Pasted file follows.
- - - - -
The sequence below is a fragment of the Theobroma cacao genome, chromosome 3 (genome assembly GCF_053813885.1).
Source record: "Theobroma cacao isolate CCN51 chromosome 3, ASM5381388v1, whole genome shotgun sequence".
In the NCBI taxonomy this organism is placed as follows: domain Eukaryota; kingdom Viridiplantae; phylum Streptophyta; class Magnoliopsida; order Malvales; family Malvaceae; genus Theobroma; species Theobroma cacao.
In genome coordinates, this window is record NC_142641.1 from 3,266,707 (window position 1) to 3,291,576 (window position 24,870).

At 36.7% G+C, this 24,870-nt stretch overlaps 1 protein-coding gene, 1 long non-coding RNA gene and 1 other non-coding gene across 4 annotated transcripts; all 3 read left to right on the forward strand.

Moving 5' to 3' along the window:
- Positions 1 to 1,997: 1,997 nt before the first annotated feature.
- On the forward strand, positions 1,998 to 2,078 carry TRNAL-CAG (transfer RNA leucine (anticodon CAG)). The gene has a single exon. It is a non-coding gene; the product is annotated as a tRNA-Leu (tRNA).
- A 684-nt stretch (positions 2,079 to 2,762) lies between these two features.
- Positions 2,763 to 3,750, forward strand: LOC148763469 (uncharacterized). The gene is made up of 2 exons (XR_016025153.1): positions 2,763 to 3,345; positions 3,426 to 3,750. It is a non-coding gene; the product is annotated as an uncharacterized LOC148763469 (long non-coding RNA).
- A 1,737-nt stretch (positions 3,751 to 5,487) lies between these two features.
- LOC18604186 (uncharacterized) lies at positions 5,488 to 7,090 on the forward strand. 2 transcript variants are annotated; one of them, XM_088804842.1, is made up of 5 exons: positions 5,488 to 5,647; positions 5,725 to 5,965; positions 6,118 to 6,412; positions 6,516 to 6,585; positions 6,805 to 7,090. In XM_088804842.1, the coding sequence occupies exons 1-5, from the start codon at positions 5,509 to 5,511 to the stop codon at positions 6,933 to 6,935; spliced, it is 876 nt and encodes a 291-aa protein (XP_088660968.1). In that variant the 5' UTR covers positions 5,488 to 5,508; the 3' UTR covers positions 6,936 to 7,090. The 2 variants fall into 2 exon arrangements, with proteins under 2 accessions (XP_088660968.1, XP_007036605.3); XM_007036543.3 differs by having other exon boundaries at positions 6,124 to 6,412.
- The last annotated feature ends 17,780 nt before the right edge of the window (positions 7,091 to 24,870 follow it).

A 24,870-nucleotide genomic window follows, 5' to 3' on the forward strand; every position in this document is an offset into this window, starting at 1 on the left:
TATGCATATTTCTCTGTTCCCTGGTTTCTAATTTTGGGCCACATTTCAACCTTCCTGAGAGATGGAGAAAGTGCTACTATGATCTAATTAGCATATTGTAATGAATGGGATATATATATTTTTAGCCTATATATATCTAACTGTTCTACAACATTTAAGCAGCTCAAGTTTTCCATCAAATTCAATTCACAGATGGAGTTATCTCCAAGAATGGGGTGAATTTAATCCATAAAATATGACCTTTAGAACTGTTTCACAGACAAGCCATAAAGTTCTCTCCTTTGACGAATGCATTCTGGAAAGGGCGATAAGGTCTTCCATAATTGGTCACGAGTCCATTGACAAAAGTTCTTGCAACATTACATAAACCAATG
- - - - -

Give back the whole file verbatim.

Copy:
The sequence below is a fragment of the Theobroma cacao genome, chromosome 3 (genome assembly GCF_053813885.1).
Source record: "Theobroma cacao isolate CCN51 chromosome 3, ASM5381388v1, whole genome shotgun sequence".
In the NCBI taxonomy this organism is placed as follows: domain Eukaryota; kingdom Viridiplantae; phylum Streptophyta; class Magnoliopsida; order Malvales; family Malvaceae; genus Theobroma; species Theobroma cacao.
In genome coordinates, this window is record NC_142641.1 from 3,266,707 (window position 1) to 3,291,576 (window position 24,870).

At 36.7% G+C, this 24,870-nt stretch overlaps 1 protein-coding gene, 1 long non-coding RNA gene and 1 other non-coding gene across 4 annotated transcripts; all 3 read left to right on the forward strand.

Moving 5' to 3' along the window:
- Positions 1 to 1,997: 1,997 nt before the first annotated feature.
- On the forward strand, positions 1,998 to 2,078 carry TRNAL-CAG (transfer RNA leucine (anticodon CAG)). The gene has a single exon. It is a non-coding gene; the product is annotated as a tRNA-Leu (tRNA).
- A 684-nt stretch (positions 2,079 to 2,762) lies between these two features.
- Positions 2,763 to 3,750, forward strand: LOC148763469 (uncharacterized). The gene is made up of 2 exons (XR_016025153.1): positions 2,763 to 3,345; positions 3,426 to 3,750. It is a non-coding gene; the product is annotated as an uncharacterized LOC148763469 (long non-coding RNA).
- A 1,737-nt stretch (positions 3,751 to 5,487) lies between these two features.
- LOC18604186 (uncharacterized) lies at positions 5,488 to 7,090 on the forward strand. 2 transcript variants are annotated; one of them, XM_088804842.1, is made up of 5 exons: positions 5,488 to 5,647; positions 5,725 to 5,965; positions 6,118 to 6,412; positions 6,516 to 6,585; positions 6,805 to 7,090. In XM_088804842.1, the coding sequence occupies exons 1-5, from the start codon at positions 5,509 to 5,511 to the stop codon at positions 6,933 to 6,935; spliced, it is 876 nt and encodes a 291-aa protein (XP_088660968.1). In that variant the 5' UTR covers positions 5,488 to 5,508; the 3' UTR covers positions 6,936 to 7,090. The 2 variants fall into 2 exon arrangements, with proteins under 2 accessions (XP_088660968.1, XP_007036605.3); XM_007036543.3 differs by having other exon boundaries at positions 6,124 to 6,412.
- The last annotated feature ends 17,780 nt before the right edge of the window (positions 7,091 to 24,870 follow it).

A 24,870-nucleotide genomic window follows, 5' to 3' on the forward strand; every position in this document is an offset into this window, starting at 1 on the left:
TATGCATATTTCTCTGTTCCCTGGTTTCTAATTTTGGGCCACATTTCAACCTTCCTGAGAGATGGAGAAAGTGCTACTATGATCTAATTAGCATATTGTAATGAATGGGATATATATATTTTTAGCCTATATATATCTAACTGTTCTACAACATTTAAGCAGCTCAAGTTTTCCATCAAATTCAATTCACAGATGGAGTTATCTCCAAGAATGGGGTGAATTTAATCCATAAAATATGACCTTTAGAACTGTTTCACAGACAAGCCATAAAGTTCTCTCCTTTGACGAATGCATTCTGGAAAGGGCGATAAGGTCTTCCATAATTGGTCACGAGTCCATTGACAAAAGTTCTTGCAACATTACATAAACCAATG